Microsoft takes $900 million charge to write off Surface tablets


— 6:00 AM on July 19, 2013

It's financial reporting week this week, and you know what that means—lots of numbers, dollar signs, and quotations from Wall Street analysts.

The latest round of figures comes from Microsoft, which has reported results for the fourth quarter of its 2013 fiscal year. (That quarter ended on June 30.) Microsoft says both its revenue and profits grew sequentially and year-over-year. That sounds like cause for celebration, but apparently, the numbers fell well short of what analysts were expecting. Reuters quotes one Pacific Crest Securities analyst as saying, "That's the biggest miss we've ever seen from Microsoft, the biggest that I could remember."

Here are the quarterly results, first for the company as a whole, and then for each one of its business divisions:

  Q4 FY'12 Q3 FY'13 Q4 FY'13
Revenue $18.06 billion $20.49 billion $19.90 billion
Net income -$492 million $6.06 billion $4.97 billion

  Q4 FY'12 Q3 FY'13 Q4 FY'13
Windows
$4.15 billion $5.70 billion $4.44 billion
Server and Tools $5.09 billion $5.04 billion $5.50 billion
Online Services
$735 million $832 million $804 million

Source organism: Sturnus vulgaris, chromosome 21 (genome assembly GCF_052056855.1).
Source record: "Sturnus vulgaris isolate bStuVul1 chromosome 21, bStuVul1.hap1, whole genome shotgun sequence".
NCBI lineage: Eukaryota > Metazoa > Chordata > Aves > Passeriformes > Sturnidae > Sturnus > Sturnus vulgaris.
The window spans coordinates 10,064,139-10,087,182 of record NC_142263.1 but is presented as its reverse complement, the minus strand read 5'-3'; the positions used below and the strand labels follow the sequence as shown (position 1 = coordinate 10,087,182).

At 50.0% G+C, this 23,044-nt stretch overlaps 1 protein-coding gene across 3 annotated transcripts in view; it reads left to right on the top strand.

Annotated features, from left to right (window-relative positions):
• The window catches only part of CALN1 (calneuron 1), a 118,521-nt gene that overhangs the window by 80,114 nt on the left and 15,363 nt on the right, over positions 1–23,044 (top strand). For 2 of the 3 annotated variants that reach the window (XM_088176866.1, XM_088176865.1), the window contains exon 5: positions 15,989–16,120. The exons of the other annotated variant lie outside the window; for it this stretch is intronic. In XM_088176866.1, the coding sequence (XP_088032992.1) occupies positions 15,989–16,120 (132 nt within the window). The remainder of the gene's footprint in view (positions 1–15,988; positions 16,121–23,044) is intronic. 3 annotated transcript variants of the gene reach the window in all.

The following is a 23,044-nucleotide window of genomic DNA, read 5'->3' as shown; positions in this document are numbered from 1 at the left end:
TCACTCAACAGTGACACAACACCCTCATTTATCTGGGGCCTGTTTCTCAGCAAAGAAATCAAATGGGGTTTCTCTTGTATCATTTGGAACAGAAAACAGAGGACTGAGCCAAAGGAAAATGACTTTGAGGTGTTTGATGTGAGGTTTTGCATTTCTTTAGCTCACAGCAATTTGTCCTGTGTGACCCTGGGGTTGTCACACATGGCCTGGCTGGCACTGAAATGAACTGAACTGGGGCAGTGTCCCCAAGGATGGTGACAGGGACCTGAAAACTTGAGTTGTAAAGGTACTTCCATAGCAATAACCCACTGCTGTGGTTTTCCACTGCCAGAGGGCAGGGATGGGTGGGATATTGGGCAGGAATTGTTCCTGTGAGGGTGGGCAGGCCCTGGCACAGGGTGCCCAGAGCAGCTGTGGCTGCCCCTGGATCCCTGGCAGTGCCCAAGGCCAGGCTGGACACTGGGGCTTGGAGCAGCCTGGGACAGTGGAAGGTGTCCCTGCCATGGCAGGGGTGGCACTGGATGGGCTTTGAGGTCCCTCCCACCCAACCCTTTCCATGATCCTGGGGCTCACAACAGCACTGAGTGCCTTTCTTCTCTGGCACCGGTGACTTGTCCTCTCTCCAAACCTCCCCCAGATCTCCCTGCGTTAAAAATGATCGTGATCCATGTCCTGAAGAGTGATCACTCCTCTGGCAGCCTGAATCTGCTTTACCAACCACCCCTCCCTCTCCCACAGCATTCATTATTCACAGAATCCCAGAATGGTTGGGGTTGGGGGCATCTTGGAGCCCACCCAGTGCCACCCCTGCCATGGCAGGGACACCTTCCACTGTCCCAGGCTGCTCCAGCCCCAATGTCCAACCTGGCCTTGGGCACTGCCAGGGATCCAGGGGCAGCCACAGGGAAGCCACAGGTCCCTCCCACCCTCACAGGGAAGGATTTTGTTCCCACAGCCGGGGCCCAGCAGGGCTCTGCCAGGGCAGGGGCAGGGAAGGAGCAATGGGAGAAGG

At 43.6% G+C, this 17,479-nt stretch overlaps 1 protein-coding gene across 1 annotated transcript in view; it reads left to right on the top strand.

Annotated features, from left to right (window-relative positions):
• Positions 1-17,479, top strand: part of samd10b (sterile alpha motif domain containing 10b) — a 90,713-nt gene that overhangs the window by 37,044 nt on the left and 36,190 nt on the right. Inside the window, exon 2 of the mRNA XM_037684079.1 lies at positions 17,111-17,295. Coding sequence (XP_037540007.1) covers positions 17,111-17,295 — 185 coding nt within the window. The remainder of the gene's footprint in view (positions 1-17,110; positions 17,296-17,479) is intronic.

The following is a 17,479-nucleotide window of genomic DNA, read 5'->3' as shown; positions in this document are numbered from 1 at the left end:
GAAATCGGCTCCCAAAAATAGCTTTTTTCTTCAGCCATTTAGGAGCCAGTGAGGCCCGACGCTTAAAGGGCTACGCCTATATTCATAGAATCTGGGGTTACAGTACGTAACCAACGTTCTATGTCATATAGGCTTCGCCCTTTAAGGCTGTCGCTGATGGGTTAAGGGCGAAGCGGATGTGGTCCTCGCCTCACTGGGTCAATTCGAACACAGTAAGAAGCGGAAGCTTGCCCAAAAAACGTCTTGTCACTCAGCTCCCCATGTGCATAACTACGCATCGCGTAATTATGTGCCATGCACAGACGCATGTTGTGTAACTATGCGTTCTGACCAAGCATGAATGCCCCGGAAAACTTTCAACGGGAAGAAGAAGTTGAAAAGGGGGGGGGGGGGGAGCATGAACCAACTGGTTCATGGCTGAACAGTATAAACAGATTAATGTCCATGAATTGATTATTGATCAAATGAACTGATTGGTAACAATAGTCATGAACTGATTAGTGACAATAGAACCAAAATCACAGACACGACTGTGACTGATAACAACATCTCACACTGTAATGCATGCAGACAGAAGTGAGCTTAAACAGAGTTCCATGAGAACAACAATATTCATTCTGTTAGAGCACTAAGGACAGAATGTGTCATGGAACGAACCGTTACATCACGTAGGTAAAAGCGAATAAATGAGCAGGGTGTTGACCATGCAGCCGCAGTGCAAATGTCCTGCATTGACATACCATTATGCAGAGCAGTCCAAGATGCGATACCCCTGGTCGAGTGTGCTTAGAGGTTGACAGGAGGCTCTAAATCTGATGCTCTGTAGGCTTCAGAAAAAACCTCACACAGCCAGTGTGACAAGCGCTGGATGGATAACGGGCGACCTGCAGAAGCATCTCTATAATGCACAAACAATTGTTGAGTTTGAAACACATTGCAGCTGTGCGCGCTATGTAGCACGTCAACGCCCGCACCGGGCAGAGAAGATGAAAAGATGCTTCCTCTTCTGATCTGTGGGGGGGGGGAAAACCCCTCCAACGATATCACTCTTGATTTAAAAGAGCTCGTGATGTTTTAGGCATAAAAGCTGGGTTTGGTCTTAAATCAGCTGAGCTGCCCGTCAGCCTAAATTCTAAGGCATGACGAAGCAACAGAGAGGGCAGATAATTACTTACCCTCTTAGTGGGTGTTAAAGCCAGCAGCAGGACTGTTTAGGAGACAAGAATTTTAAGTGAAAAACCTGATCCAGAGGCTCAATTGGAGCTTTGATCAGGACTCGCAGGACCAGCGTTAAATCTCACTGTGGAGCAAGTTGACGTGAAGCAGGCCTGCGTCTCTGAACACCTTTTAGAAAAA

Microsoft Business
$6.29 billion $6.32 billion $7.21 billion
Entertainment and Devices
$1.78 billion $2.53 billion $1.92 billion

Microsoft seems to be doing better than last year across the board—especially in terms of net income. In the same quarter a year back, the company suffered its first-ever quarterly loss. The loss was due to a $6.19-billion charge related to Microsoft's acquisition of aQuantive, a digital marketing firm.

Speaking about the latest round of results, Microsoft CFO Amy Hood comments, "While our fourth quarter results were impacted by the decline in the PC market, we continue to see strong demand for our enterprise and cloud offerings." Hood says Microsoft has seen "increased consumer demand" for Office 365, Outlook.com, Skype, and Xbox Live.

One product clearly didn't see increased consumer demand: the Surface for Windows RT tablet. The Q4'FY13 results include a $900-million write-off related to "Surface RT inventory adjustments." No wonder Microsoft started selling the ill-fated device at a steep discount earlier this week.

Since this quarter happened to round out Microsoft's fiscal year, the company has also posted full-year financial numbers. Here they are:

  FY'12 FY'13
Revenue $73.72 billion $77.85 billion
Net income $16.98 billion $21.86 billion

  FY'12 FY'13
Windows
$18.40 billion $19.24 billion
Server and Tools $18.53 billion $20.28 billion
Online Services
$2.87 billion $3.20 billion
Microsoft Business
$24.11 billion $24.72 billion
Entertainment and Devices
$9.60 billion $10.17 billion

Yeah, considering the state of the PC industry nowadays, Microsoft could be doing a lot worse. Revenue is up compared to 2012 across all of the company's businesses, even if only slightly in the case of the Windows and Business divisions.

   
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